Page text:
Most industrial products have (challenging) 3D shapes, many of them require traceability and individual marking. Although some laser marking systems on the market have 3D capabilities, they require the 3D shape to be loaded in the laser controller and the part to be precisely located. However, many industrial processes requiring direct part identification cannot fulfill those precise positioning requirements. To overcome these limitations, a 3D laser marker with integrated 3D imaging system was developed. This imaging system obtains the 3D image of the piece, and then the laser controller starts the marking process so that the focus fits on the part surface. The whole 3D data acquisition and transfer takes less than 3 seconds. This solves the problem of part positioning and simplifies the integration, while also providing 3D data of the surface that can be used for quality control.
As traceability and process control are becoming more and more important, not only in a growing number of industries, but also much wider spread across the value chain, often starting with the raw material, marking technologies are increasingly challenged by ever increasing requirements of customers in the metal production and processing industries. Many different part marking technologies have been developed and are being used in the industry, but of all the available ones the laser marking technology is clearly evolving now the fastest and is the only one capable of meeting today’s and tomorrow’s needs in terms of speed, ability to mark at a (variable) distance, uneven surface which is sometimes still hot and covered with lubricants or other contaminants. 
Galvo-based laser marking systems have been used for decades to mark identifiers on parts’ surfaces. They are in use in many industries, with growth being particularly strong in the medical, food and beverage industries. The right choice of laser type, wavelength and pulsed regime allows the achievement of good marking results on almost any material. Metals are typically marked with pulsed fiber or YAG lasers emitting at 1.06 µm. CO2 lasers at 10.6 µm (or also 10.2 µm and 9.6 µm) are mainly used for organic materials such as wood, cardboard, leather and fabric. Plastics can be marked with both laser types but better contrast is usually achieved at the 1.06 µm wavelength.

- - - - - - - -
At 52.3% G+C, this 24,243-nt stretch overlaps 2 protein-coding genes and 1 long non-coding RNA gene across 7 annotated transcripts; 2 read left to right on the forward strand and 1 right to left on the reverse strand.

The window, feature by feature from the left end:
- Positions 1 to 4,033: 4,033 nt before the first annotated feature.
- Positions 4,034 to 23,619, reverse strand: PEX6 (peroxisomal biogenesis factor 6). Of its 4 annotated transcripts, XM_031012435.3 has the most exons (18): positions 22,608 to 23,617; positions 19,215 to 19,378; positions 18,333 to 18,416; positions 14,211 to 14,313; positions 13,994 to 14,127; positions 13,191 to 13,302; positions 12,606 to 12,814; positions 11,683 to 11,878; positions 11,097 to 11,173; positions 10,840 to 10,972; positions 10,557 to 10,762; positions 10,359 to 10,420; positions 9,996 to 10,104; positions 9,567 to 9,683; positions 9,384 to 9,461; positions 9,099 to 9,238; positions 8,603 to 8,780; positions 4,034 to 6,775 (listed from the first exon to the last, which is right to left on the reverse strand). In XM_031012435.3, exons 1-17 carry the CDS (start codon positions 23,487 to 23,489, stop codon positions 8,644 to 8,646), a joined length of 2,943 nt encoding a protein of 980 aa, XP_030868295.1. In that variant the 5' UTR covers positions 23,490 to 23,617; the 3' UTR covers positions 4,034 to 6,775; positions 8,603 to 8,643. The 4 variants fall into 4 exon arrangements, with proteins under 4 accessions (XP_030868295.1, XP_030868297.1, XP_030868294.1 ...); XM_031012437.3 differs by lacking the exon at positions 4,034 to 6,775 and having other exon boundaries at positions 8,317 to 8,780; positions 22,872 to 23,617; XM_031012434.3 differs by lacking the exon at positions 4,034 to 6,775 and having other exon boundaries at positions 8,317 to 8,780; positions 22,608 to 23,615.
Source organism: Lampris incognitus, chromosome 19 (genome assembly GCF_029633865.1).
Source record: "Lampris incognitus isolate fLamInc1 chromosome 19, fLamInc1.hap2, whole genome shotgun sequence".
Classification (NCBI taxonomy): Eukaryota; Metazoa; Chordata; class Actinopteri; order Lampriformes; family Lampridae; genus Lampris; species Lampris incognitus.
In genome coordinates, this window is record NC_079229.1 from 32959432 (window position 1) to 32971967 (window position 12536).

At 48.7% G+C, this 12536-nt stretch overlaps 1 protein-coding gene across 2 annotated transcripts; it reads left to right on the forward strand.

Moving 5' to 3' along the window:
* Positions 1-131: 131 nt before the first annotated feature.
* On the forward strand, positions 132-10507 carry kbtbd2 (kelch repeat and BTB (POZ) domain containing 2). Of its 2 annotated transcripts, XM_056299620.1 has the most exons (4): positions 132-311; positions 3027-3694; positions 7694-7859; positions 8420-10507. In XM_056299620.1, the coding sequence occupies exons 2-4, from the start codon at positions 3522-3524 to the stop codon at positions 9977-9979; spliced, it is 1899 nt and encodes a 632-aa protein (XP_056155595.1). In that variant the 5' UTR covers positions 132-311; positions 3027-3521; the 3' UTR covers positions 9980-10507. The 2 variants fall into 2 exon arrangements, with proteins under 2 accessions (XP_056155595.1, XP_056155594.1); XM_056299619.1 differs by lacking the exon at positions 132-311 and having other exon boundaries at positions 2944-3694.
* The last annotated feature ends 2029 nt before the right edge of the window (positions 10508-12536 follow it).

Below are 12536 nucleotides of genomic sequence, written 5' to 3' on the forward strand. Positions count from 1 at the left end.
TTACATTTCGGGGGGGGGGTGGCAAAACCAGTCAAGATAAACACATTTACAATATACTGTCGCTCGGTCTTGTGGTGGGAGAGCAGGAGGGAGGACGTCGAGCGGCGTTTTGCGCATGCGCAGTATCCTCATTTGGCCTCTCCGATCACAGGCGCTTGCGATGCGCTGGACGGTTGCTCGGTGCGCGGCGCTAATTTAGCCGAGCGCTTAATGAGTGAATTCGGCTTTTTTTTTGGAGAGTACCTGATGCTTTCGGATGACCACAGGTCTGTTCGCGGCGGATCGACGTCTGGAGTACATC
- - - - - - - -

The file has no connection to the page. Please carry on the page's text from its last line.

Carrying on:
An important parameter of galvo-based laser marking systems is the lens focal length (FL). The shorter the FL is, the smaller the focused spot can be, thus increasing the laser intensity in order to reach the melting or ablation threshold required to efficiently mark the material. On the other hand, a shorter FL has a small working field and a small depth of focus. Working field is the area that the focused beam can reach, and it must be at least the size of the identifier to be laser marked, to avoid having to move the laser head. Depth of focus is the effective distance below and above the focal plane at which the laser process is still efficient.
Depth of focus is inherent to any laser marking process and must be taken into consideration when choosing the right laser marking system for a specific application. A typical 160 mm FL lens used to mark a black identifier on an aluminum surface has a depth of focus around ± 1.5 mm. Using a longer FL of 420 mm allows the beam to reach a depth of focus of ± 3 mm. However, many industrial products cannot achieve this positioning precision using standard manipulation tools.
In aluminum and iron/steel smelters, the positioning precisions achieved are far below these values. Typically, this is overcome by mounting the laser head on a motorized arm. The arm will position the head in order to maintain the desired distance from the surface. The distance offset can be obtained either from a distance sensor or a simple abutment device. However, these motorized arms can be costly, require additional floor space and increase the need for ongoing maintenance. Their movement may also increase the overall cycle time.
Another method to eliminate these issues may be to use a 3D galvo-based laser head. These heads, in addition to the two galvo-mounted moving mirrors, also have a galvo-driven moving lens. With this kind of system, it is possible to almost instantaneously change the position of the focal point without moving the head itself. An external command can be used to have the lens adjust its focal position through a signal provided by an external distance sensor. The offset generated could be well sufficient for applications where the surface to be marked is flat and always oriented perpendicular to the laser head.